How do I know if the counsellor or psychotherapist I see at my first session is the right person to see?
From your initial session it is important for you to think about whether the counsellor or psychotherapist is going to be someone who you fell you can develop a rapport with. This is often more important than the therapist’s particular counselling or psychotherapy theoretical approach.
What are the different counselling and psychotherapy approaches?
Historically, the three principle orientations in counselling and psychotherapy are grouped under the headings of:
Psychodynamic or Psychoanalytic Psychotherapy
Counsellors and Psychotherapists who work from this approach generally draw from psychoanalytical theory outlined by Freud and his followers. The development of the counsellor/client relationship is considered to be very crucial in the psychodynamic model. This model also places emphasis on past as well as present experiences. It pays attention to the way a person’s early life, in particular childhood and relationships with parents and family, has shaped their present personality, their way of thinking and behaving, and their current relationships with other people. The client and therapist aim to learn more about this by paying close attention to how the past might be played out in the present relationship between them.
Cognitive Behavioural (CBT)
Counsellors in this field acknowledge that how we think about ourselves influences not only what we do but also what we feel. In this model of counselling, clients’ illogical and irrational thoughts are challenged by the counsellor. CBT aims to help client’s to change the way that they think, feel and behave. It is a used as a treatment for various mental health and physical problems. CBT is based on the principle that certain ways of thinking can trigger or ‘fuel’ certain health problems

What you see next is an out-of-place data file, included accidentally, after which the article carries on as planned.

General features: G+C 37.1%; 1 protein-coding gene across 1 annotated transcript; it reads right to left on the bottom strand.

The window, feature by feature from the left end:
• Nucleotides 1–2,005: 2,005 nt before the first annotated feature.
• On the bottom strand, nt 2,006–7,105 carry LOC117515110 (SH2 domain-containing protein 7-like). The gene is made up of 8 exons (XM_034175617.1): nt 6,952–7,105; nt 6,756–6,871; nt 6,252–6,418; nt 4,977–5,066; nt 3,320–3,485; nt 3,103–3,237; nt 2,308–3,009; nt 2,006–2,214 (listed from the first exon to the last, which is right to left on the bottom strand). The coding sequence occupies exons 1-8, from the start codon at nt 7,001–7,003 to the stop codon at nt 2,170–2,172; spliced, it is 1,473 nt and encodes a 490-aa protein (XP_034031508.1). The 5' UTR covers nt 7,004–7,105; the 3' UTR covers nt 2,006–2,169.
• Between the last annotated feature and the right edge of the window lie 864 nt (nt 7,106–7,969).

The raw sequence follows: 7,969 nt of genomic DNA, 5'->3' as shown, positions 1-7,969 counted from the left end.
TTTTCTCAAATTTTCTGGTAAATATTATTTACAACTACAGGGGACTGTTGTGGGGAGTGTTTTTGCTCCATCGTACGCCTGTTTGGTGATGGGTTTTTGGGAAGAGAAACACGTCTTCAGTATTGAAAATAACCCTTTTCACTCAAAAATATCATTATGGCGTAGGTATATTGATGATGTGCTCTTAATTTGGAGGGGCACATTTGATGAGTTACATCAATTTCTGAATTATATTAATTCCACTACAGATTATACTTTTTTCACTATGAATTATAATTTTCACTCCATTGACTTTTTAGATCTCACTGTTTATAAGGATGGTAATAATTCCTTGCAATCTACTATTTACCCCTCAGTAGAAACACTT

The Humanistic group of therapies includes Carl Rogers’ Person-Centred Counselling, Fritz Perl’s Gestalt Therapy, and Eric Berne’s Transactional Analysis. Existential approaches to therapy are also grouped under this heading: they particularly focus on questions of value and meaning in peoples lives.
The Counsellors and Psychotherapists at the Crescent Practice work mainly from the Psychodynamic, Psychoanalytic and Existential models. If you would like to discuss the various counselling and psychotherapy approaches in more detail please contact us.
Can a counsellor or psychotherapist prescribe medication?
The counsellors and psychotherapists at the Crescent Practice cannot prescribe mediation for you. However they can speak with your GP or help refer you to a consultant psychiatrist who will be able to prescribe any necessary medication for you.
Can I use my health insurance to pay for counselling Sessions?
In some cases it is possible to pay for your counselling or psychotherapy sessions from you health insurance but you would need to check this out with your insurance company prior to starting counselling or psychotherapy.
How can I pay for counselling sessions?
Counselling or psychotherapy sessions are usually paid for either at the end of each session or by invoice at the end of each month. Fees will be discussed with you in your first session or you can ask your counsellor or psychotherapist in your initial contact by email or on the telephone.
Is my Counsellor or Psychotherapist qualified?
The team of the counsellors and psychotherapists working at The Crescent Practice have professional qualifications and have many years of experience. This is something you may wish to discuss with your counsellor or psychotherapist at your initial assessment session.